Thursday, March 15, 2012

Scripting a neo-noir success in Indian cinema

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An analysis into the success – and failure – of the national award winning Tamil movie Aranya Kandam  

The slick, pulp fiction-like poster of Aaranya Kaandam, perhaps the first Tamil neo-noir movie

by Rajagopalan Venkataraman

Think noir in Indian cinema and it is but natural to think of movies based on gangsters and internecine wars for supremacy. Notable examples in this genre include the Amitabh Bacchan-starrer Zanjeer, Mani Ratnam’s Nayakan and Ram Gopal Varma’s repertoire of mafia sagas, ranging from Satya to Company and D. Save for a few, a majority of such movies, in their bid to dish out “masala” entertainers – a euphemism for a film that has something for all sections of audiences – have traditionally offered the backseat to factors like story and screenplay. Ergo, when Aaranya Kandam (the jungle chapter) – perhaps the first Tamil neo-noir movie – recently bagged a slew of awards, including two national awards, Indian cinema aficionados had a genuine cause for celebration.

Aaranya... can very well be the syces’ dark horse: with plenty of newbies in its cast and a debutant director, few would have expected it to garner as much attention as it eventually did. Far from the traditional ‘macho’ Tamil movie – parodied to different levels of hilarity in movies such as Om Shanti Om or Quick Gun MuruganAaranya...’s USP was its readiness to discard such stereotypes. With a theme that would make a Quentin Tarantino or a Francis Ford Coppola proud – how a henchman betrayed by his gang goes about reclaiming his space – it was also aided by taut editing; in fact, one of the national awards that the movie bagged was for its editing.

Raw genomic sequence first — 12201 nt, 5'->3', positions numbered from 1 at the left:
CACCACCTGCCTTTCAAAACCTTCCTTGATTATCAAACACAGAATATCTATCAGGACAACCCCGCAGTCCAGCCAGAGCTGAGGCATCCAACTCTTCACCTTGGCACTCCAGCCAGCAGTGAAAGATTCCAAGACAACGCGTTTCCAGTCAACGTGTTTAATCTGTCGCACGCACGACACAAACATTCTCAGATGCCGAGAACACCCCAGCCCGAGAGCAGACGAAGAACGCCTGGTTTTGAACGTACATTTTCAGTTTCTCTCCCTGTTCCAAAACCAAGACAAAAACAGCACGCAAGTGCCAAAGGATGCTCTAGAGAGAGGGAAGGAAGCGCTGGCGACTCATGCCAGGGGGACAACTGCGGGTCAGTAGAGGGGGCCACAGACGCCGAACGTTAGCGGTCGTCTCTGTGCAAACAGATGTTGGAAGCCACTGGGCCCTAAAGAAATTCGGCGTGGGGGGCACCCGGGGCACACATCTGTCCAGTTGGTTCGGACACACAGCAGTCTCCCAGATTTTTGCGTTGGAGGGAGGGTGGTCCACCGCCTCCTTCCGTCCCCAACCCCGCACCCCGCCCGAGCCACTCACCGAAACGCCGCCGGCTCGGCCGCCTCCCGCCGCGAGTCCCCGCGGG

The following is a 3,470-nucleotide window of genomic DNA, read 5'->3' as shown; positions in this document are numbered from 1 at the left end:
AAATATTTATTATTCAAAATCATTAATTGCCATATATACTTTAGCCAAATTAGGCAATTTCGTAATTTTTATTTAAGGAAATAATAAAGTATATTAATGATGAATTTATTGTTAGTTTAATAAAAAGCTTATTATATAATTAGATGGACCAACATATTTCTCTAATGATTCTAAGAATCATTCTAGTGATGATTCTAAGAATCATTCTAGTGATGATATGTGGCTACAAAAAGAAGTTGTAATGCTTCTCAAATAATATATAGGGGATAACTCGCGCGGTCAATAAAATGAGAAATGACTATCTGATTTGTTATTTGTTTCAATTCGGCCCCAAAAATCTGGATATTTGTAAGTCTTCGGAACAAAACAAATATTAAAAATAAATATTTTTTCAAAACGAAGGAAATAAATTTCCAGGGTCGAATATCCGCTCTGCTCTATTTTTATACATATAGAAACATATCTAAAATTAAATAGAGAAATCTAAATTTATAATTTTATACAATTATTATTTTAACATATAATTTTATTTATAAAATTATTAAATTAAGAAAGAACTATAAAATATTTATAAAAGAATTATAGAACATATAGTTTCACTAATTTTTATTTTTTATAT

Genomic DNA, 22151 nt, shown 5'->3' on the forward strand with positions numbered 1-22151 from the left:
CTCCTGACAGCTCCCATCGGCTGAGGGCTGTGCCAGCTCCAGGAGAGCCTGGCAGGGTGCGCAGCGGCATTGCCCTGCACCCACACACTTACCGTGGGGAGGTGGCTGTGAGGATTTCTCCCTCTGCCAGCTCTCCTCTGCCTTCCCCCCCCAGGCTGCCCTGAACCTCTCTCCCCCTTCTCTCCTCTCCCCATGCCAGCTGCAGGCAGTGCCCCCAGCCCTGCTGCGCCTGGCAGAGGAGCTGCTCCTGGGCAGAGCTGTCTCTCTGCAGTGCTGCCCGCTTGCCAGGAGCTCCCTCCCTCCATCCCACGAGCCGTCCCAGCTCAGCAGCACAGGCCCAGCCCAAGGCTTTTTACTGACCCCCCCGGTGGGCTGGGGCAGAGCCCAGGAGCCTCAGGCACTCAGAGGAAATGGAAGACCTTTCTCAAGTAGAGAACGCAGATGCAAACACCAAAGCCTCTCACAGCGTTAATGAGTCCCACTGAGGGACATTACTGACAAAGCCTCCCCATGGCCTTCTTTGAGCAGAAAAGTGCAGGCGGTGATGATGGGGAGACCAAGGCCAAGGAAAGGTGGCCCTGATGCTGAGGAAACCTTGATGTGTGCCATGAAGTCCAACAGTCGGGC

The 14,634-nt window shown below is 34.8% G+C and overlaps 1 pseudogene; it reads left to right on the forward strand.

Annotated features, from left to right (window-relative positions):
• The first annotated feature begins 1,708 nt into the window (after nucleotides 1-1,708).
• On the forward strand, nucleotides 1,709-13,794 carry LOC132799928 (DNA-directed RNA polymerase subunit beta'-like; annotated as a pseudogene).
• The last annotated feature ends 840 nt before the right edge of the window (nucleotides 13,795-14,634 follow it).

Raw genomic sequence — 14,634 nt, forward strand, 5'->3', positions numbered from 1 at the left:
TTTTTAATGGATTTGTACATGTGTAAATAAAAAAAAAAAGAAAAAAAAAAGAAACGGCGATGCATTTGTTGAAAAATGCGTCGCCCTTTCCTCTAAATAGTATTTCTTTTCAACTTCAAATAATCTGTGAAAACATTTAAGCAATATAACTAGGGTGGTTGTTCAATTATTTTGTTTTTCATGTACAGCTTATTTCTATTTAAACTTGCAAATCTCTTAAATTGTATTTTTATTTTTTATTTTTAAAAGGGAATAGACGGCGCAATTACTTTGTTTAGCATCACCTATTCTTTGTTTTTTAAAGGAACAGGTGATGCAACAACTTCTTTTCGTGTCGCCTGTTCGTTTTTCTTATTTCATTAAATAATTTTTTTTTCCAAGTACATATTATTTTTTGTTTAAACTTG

Every character was etched in a novel yet realistic manner and accorded almost equal importance in the plot. The villager’s son who would not hesitate to abuse his bumbling, drunkard father; the don – Jackie Shroff in his first Tamil movie – learning English from a ‘learn in 30-days’ book and using it at the unlikeliest of the moments; or the sexually-abused gangster’s concubine who wouldn’t bat an eyelid before ‘using’ her close friend ensure that viewers have jaw-dropping moments aplenty.

Prior to its release, Aaranya... was in the crosshairs of the censor board, and it isn’t difficult to see why. With profanities abound in its dialogues, most of which have been bleeped out, the movie could have offered stiff competition to Hollywood’s Scarface or The Departed or Bollywood’s Delhi Belly. Violence, too, was integral to the movie, offered in generous doses in the form of slo-mo sequences of men being slit and hacked to death (after all, what’s a gangster movie without violence?) but this, along with its somewhat predictable ending, can be papered over for a super-fast narrative, and witty, sharp dialogues.

Not your typical gangster movie...
If ever viewing Aaranya... makes for a gripping experience, mention must be made of its music composer, Yuvan Shankar Raja, as well, who has effectively employed two elements – silence and the yesteryear hits of his father Ilayaraja, which can be likened to a leitmotif – to create the atmosphere of the gangster-ridden north Chennai. The director, Thyagarajan Kumararaja – who bagged the national award for best directorial debut – had earlier scripted the dialogues for the Arya-Pooja starrer Oram Po, a laughter riot.

However, despite collecting awards that may fill a mantelpiece, its makers had reason for worry: Aaranya... was reportedly a dud at the box-office.